Sunday, August 1, 2010

Lammas and the Height of Summer

August 1 is known as the feast of Lammas to the Anglo-Saxons and their cultural descendants, and Lughnasadh to the Celts. Both holidays celebrate the first harvest of grain and berries.

Here in Texas, it's different. You saw what my garden looks like in my last post! The first week of August is statistically the hottest week of the year in Texas. If the Summer Solistice is like the noon of the year, then Lammas is 2 or 3 pm, when the temperature peaks. Sure, the days have been getting shorter ever since the solstice, but the days are still longer than the nights, and will be until late September, so the heat added to the system is still greater than the heat lost, and temperatures continue to rise. This may be something to be celebrated in Northern Europe, but here we're still longing for it to cool down, when we can finally emerge from our air-conditioned cabin fever into a refreshing Texas autumn.

Right now I'm fiddling with seed packets. It's time to get ready for the fall planting season. August and September is when I get to start my cole crops in pots. I've got my broccoli, cauliflower, cabbage, kale, and collard seeds out. I can plant them in a flat in the shade, or put them under my growlight in the garage, to shelter them from the intense sun for about a month until I can plant them out. They'll grow throughout the winter. Winter is really the best time in Texas for green vegetables. They love the light frosts.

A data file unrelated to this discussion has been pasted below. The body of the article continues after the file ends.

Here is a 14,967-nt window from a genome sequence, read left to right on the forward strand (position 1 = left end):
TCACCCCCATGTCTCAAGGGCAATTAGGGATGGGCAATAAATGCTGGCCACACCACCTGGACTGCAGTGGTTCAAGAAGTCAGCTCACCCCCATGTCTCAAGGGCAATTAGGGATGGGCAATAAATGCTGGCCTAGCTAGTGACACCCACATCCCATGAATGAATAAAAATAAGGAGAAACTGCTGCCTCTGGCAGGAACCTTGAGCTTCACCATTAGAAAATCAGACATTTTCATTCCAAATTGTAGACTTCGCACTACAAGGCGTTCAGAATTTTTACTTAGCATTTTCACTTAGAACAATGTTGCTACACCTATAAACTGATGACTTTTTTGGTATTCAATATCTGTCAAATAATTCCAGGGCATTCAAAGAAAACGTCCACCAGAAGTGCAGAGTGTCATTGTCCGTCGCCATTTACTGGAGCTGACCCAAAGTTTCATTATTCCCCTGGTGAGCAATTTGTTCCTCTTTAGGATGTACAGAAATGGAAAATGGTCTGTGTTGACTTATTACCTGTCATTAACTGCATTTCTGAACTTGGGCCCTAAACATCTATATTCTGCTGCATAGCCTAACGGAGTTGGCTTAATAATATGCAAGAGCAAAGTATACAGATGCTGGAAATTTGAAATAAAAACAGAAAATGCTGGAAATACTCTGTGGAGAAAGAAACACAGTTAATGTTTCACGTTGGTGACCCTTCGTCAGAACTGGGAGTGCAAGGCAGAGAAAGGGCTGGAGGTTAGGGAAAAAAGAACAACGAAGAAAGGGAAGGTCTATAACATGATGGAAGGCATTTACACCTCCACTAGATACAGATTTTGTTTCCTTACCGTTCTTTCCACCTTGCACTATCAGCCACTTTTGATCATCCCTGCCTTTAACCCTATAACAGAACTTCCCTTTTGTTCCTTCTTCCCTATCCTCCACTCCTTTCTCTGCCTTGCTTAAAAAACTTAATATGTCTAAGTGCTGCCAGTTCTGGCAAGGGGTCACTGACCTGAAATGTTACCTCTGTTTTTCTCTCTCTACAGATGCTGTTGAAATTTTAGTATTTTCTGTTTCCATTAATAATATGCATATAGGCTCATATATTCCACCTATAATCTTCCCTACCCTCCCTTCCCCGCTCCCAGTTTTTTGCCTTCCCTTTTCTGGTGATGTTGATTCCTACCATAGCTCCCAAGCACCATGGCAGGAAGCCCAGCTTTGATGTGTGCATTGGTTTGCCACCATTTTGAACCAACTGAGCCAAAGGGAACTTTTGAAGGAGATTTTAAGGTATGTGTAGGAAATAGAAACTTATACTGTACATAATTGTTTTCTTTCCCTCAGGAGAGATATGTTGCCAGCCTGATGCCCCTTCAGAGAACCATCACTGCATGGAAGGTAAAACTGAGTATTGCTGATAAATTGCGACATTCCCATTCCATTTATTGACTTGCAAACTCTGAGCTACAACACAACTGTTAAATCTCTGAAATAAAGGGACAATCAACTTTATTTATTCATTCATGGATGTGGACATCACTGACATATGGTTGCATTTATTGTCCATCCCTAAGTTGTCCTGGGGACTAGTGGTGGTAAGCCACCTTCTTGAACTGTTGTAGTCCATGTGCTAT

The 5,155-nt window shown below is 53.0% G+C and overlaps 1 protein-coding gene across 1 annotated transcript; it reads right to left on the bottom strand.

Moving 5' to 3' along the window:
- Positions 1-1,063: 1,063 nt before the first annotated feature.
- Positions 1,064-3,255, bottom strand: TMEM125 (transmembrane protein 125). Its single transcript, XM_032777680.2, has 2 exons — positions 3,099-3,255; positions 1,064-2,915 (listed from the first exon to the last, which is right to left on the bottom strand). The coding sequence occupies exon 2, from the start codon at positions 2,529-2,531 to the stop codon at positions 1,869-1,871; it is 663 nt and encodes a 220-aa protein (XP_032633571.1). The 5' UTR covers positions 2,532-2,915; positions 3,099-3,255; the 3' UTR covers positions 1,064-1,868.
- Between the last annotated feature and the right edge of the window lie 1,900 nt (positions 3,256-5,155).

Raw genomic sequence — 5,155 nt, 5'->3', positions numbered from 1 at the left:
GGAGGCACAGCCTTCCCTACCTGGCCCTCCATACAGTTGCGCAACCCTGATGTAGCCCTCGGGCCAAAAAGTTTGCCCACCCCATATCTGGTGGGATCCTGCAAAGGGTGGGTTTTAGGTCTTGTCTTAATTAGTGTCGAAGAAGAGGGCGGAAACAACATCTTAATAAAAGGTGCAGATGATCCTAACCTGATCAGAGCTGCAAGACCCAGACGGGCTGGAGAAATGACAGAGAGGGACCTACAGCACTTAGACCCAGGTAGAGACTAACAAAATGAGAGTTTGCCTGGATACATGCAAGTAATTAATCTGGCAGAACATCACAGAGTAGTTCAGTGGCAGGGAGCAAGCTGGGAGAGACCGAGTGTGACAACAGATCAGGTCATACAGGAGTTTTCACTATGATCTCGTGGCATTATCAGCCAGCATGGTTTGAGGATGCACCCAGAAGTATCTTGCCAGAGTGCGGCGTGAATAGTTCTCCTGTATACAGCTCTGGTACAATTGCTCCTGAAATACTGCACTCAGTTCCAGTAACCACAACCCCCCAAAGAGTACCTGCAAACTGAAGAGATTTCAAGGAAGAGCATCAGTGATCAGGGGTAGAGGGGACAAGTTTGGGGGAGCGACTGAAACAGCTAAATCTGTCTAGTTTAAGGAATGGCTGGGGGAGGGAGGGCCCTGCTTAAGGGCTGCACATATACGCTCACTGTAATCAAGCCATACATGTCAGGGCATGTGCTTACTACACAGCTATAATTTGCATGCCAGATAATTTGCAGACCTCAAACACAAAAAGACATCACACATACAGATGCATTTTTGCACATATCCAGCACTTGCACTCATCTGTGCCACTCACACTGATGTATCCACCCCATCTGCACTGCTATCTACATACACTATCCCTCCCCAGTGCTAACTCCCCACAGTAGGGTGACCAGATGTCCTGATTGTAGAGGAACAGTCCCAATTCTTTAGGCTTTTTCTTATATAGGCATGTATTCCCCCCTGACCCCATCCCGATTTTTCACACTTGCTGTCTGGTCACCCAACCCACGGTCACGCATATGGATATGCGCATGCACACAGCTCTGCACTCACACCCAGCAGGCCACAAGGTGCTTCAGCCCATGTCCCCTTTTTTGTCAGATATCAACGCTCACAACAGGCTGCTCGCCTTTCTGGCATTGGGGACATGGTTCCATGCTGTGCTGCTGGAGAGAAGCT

Out in the garden I've put down more clear plastic where the plants have succumbed to the heat. I might as well use the heat to my advantage and kill some more Bermuda grass. Those plots will be turned up in fall, hopefully weed and grass free, ready for the winter crops to take over.

By the way, Lammas is also opposite Candlemas or Imbolg in the wheel of the year, which is when I started this blog, so that means I've been able to keep up with this thing for half a year.

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